The scars of Sea Siren's unsuccessful Hong Kong mission are still fresh but they haven't dimmed John O'Shea's enthusiasm to campaign horses overseas.
The Randwick trainer was shattered when his three-time Group One winner finished ninth in the International Sprint after a near-perfect lead-up.
The race didn't pan out as well after she struck interference coming out of the gates which made her over-race and forced her to travel wide.
It was O'Shea's second major disappointment in Hong Kong.
Three years ago he took Racing To Win there for the Mile but the grey was injured in the run and never raced again.
Sea Siren has also emerged from her Hong Kong experience battle scarred, although the damage is superficial.
"She's got a few bruises, a few cuts and abrasions. A black eye. She could have pulled up a bit better," O'Shea said.
Sea Siren will spend time in quarantine before returning to be prepared for the TJ Smith Stakes during the Sydney autumn carnival.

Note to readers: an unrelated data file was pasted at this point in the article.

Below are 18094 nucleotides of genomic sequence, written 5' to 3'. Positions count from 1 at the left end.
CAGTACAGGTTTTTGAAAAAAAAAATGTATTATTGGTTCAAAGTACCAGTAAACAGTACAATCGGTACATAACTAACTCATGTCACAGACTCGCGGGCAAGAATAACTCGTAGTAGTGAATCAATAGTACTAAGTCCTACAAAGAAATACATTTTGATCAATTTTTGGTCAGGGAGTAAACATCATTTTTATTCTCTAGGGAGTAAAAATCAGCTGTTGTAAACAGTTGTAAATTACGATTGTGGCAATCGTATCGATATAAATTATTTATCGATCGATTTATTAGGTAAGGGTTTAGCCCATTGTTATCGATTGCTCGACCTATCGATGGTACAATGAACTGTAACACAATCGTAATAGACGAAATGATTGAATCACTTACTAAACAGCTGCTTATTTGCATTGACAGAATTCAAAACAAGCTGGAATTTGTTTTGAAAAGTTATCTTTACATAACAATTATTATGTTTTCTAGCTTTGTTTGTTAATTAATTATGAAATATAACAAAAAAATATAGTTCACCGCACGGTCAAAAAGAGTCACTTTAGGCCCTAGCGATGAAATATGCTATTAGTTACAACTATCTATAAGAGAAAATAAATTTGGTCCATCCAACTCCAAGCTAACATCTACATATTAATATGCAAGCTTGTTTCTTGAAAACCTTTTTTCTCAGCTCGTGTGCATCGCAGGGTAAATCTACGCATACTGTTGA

O'Shea said it was too soon for connections to entertain thoughts of taking the mare to Royal Ascot.
"Obviously, we're just a bit stunned. It's not the right time to ask us now but the reality is, I'd like to overcome the challenge of winning in Hong Kong," O'Shea said.
"It's an achievable thing to do and it's something, going forward, I'd like to continue to do, is to travel horses.
"We had a good bit of success in Melbourne this year and obviously now the challenge is to travel them internationally.
"But you've got to be a little resilient because no matter how good your preparation is, to have the wind knocked out of your sails straight away is disappointing."
The Hong Kong Sprint has been a bogey race for Australian-trained gallopers since Falvelon followed back-to-back wins in 2000-2001 with a third the following year.
Royal Ascot winner Miss Andretti failed to make an impact in 2007 while Apache Cat was beaten into third as an odds-on favourite in 2008 before finishing midfield 12 months later.